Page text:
Malta had sunk down to the ground and leaned back against a tree. “Don't you think,” she asked, fighting to hold back the sarcasm, “that we should see if it still floats first?”

  “Why shouldn't she?” He put a foot on the boat's prow possessively. “She looks fine to me. ”

  “Wood shrinks when it's out of water. We should put it in shallow water, and let the wood swell up a bit and see how much water it ships. If you have never heard before, I'll tell you now. The water of the Rain Wild River eats wood. And flesh. If it doesn't float high and dry, we'll need to put something in the bottom to rest our feet on. Besides, I'm too exhausted to row anywhere just now, and we aren't sure where we are. If we wait until dusk, we may be able to see the lights of Trehaug through the trees. That would save us a lot of time and effort. ”

  He stood, looking down at her, balanced between offense and consternation. “Are you refusing to obey me?”

  She met his gaze unflinchingly. “Do you want to die on the river?” she asked.

  He bridled at that. “Do not dare to speak to me as if you were a Companion!”

  “Perish the thought,” Malta agreed with him. She wondered if anyone else had ever dared to disagree with him before. With a groan, she got to her feet. “Help me,” she said, and began to shove the boat toward the swamp. His help consisted in taking his foot off the prow. She ignored that. She put the boat in shallow standing water. There was no line to tie it up, but there was no current to draw it away either. She hoped it would stay there, and was suddenly too weary to worry any more about it.

  She looked at the Satrap, who was still glaring at her. “If you're going to stay awake, maybe you could find some oars. And you might keep an eye on the boat so it does not float away. It's the best of the lot that was down there, and none too good at that. ” She wondered at her tone, and then as she lay down on the earth and closed her eyes, she identified it. That was how her grandmother had always spoken to her. She understood why, now. She ached all over, and the ground was hard. She slept.

; REYN HAD NOT CONVINCED THEM; HE HAD SIMPLY GONE ON. IF HE HAD waited for them to completely clear and shore up the main passage before advancing along it, Malta would certainly be dead before he got to her. He had wormed his way past two blocking falls and finally reached a portion of the main passage that was still intact when he came to the end of the thin line he had been paying out. He set a large chunk of fallen rock atop it. He had paused to mark his sign on the wall with star-chalk. The stuff would show well in even the faintest light. They would know he had been there and gone on. He had marked his passage through the falls, indicating the best places to start the re-excavation. He had an instinct for these things.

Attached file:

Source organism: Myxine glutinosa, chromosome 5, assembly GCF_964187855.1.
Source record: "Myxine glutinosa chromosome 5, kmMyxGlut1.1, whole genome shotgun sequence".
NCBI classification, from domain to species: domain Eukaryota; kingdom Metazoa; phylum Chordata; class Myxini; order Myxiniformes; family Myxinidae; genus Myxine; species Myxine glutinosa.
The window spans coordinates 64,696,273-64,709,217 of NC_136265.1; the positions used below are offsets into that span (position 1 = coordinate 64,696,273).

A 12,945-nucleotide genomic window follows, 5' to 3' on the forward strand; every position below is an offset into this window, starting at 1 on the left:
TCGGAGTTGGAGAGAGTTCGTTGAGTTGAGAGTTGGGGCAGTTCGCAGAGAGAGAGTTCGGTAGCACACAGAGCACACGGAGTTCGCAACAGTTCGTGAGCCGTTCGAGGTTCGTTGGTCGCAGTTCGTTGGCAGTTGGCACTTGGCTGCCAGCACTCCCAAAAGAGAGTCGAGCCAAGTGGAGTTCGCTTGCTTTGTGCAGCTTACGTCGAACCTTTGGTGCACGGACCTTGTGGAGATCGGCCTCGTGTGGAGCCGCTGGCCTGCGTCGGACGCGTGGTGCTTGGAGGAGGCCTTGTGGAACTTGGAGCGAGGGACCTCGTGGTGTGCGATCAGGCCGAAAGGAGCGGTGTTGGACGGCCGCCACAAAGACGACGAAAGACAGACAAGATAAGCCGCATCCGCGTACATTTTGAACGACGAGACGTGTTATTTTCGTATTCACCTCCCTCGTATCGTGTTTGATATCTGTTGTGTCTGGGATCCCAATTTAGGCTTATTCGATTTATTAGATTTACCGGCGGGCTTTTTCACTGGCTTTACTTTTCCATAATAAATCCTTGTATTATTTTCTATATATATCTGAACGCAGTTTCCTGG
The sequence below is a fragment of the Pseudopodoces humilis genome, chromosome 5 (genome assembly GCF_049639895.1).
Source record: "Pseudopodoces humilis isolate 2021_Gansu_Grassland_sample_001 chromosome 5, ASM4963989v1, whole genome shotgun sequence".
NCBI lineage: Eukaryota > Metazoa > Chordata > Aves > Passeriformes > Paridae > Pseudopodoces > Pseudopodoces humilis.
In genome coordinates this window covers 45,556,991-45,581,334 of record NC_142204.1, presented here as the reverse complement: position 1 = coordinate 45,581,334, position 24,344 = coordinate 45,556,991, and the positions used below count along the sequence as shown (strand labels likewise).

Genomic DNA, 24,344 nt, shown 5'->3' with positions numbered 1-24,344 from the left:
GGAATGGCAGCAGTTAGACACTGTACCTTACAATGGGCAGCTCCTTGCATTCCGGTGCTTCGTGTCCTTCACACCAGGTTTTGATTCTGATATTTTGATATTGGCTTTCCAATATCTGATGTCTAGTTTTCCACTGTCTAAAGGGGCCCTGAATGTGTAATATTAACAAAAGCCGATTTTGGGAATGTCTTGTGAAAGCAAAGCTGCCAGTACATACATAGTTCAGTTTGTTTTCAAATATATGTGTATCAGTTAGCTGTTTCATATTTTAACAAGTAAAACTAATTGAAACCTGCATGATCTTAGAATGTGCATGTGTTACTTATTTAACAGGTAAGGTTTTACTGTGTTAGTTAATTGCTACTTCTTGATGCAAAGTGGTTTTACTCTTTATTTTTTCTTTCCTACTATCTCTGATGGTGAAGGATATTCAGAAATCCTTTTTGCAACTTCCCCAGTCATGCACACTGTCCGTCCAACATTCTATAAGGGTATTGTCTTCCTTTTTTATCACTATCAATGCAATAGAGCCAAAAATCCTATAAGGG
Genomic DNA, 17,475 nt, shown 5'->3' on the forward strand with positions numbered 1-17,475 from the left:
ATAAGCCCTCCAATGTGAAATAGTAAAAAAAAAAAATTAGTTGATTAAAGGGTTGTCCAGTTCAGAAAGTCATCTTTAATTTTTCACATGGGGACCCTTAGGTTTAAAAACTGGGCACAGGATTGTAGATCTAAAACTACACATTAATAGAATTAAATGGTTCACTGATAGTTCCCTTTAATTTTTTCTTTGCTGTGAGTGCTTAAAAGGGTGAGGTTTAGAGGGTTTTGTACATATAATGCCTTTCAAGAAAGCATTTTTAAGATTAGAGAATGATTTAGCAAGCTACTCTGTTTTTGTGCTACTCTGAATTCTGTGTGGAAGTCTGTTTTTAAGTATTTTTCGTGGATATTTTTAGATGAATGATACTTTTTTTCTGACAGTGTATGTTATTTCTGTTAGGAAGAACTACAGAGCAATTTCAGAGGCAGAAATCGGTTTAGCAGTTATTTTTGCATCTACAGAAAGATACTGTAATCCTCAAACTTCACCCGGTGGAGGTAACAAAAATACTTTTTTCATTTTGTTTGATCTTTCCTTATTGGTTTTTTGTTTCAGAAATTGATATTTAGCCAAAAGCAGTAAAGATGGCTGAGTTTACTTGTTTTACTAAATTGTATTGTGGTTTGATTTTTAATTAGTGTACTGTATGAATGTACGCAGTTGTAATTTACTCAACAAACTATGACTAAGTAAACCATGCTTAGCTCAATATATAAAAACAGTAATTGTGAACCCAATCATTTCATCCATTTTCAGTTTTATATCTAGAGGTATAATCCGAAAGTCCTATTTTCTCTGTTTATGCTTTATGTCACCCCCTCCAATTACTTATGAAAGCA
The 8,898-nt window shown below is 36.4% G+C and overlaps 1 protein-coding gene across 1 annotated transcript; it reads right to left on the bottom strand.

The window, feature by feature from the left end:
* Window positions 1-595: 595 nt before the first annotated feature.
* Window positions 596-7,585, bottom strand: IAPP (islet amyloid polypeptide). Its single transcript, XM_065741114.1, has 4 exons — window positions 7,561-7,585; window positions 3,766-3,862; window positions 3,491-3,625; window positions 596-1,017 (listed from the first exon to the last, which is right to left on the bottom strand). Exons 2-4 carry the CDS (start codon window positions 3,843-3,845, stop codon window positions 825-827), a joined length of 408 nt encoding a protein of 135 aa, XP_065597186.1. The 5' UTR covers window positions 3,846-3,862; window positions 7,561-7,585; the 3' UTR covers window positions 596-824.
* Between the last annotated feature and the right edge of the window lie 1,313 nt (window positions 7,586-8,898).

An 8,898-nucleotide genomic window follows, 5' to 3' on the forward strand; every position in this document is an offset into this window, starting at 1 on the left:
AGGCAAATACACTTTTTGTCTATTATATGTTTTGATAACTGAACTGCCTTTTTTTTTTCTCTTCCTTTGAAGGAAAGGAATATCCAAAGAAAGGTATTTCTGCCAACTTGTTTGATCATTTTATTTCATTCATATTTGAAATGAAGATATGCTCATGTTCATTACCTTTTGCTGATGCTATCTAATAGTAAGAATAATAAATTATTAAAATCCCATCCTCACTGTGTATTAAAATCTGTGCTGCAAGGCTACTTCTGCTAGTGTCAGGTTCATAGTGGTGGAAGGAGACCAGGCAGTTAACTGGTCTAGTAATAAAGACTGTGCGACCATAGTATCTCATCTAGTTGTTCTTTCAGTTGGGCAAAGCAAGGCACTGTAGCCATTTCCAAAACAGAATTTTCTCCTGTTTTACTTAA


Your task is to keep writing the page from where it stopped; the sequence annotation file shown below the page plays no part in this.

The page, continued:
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  The scene with Malta's mother had been awful. He had found her helping to barrow out rubble from the tunnel. The bandages on her damaged hand were smudged with dirt. When he asked her if she had seen Malta, the worry she had contained had broken forth on her face. “No,” she said hoarsely. “Nor Selden. But, of course, they could not be down there. ”

  “Of course not,” he lied, feeling ill. “I'm sure they'll turn up. They probably went walking in Trehaug together. No doubt they are wondering where everyone else has gone. ” He tried to put some of his own belief in his tale, but could not find it. She read the horror in his eyes. A sob caught in her throat. He could not face her. He headed down into the buried city. He did not promise her that he would bring her children back to her. He had already lied to her once.

  Despite the fresh falls, he had moved with confidence through his city. He knew the strengths and weaknesses of it as he knew his own body. He diverted the diggers from one tunnel that he was certain was a loss, and moved them to another fall that they swiftly cleared. Bendir wanted him to go from site to site, carrying a lantern and map and passing out advice. He had flatly refused. “I'm working with those who are tunneling toward the Crowned Rooster Chamber. Once we reach there and rescue Malta, I'll work wherever else you put me. But that is my priority. ”

  There had nearly been a confrontation, but Mother had reminded Bendir again that the trapped Satrap and his Companion were along that route as well. Bendir grudgingly nodded. Reyn picked up his supplies and set out. He carried water, chalk, line, candles and a tinderbox in a bag slung over his shoulder. Digging and prying tools clanked at his belt. He did not bother with a lantern. The other men might need light to work by, but not him.